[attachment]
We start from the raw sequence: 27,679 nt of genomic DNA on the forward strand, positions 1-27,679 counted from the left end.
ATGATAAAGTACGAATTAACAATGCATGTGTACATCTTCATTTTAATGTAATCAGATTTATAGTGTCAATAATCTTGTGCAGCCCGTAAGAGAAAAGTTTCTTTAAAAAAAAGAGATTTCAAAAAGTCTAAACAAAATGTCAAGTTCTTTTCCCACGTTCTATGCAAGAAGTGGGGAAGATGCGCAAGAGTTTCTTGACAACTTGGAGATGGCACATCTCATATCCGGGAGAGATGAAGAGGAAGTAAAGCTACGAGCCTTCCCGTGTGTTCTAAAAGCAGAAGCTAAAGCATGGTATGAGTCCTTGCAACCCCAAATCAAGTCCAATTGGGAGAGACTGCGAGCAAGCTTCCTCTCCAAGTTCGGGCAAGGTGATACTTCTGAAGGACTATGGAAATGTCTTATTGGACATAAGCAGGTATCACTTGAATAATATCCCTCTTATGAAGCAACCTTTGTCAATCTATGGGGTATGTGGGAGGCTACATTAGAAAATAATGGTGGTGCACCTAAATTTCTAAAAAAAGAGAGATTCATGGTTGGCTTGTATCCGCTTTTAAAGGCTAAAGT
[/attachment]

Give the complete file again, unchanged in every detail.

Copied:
We start from the raw sequence: 27,679 nt of genomic DNA on the forward strand, positions 1-27,679 counted from the left end.
ATGATAAAGTACGAATTAACAATGCATGTGTACATCTTCATTTTAATGTAATCAGATTTATAGTGTCAATAATCTTGTGCAGCCCGTAAGAGAAAAGTTTCTTTAAAAAAAAGAGATTTCAAAAAGTCTAAACAAAATGTCAAGTTCTTTTCCCACGTTCTATGCAAGAAGTGGGGAAGATGCGCAAGAGTTTCTTGACAACTTGGAGATGGCACATCTCATATCCGGGAGAGATGAAGAGGAAGTAAAGCTACGAGCCTTCCCGTGTGTTCTAAAAGCAGAAGCTAAAGCATGGTATGAGTCCTTGCAACCCCAAATCAAGTCCAATTGGGAGAGACTGCGAGCAAGCTTCCTCTCCAAGTTCGGGCAAGGTGATACTTCTGAAGGACTATGGAAATGTCTTATTGGACATAAGCAGGTATCACTTGAATAATATCCCTCTTATGAAGCAACCTTTGTCAATCTATGGGGTATGTGGGAGGCTACATTAGAAAATAATGGTGGTGCACCTAAATTTCTAAAAAAAGAGAGATTCATGGTTGGCTTGTATCCGCTTTTAAAGGCTAAAGT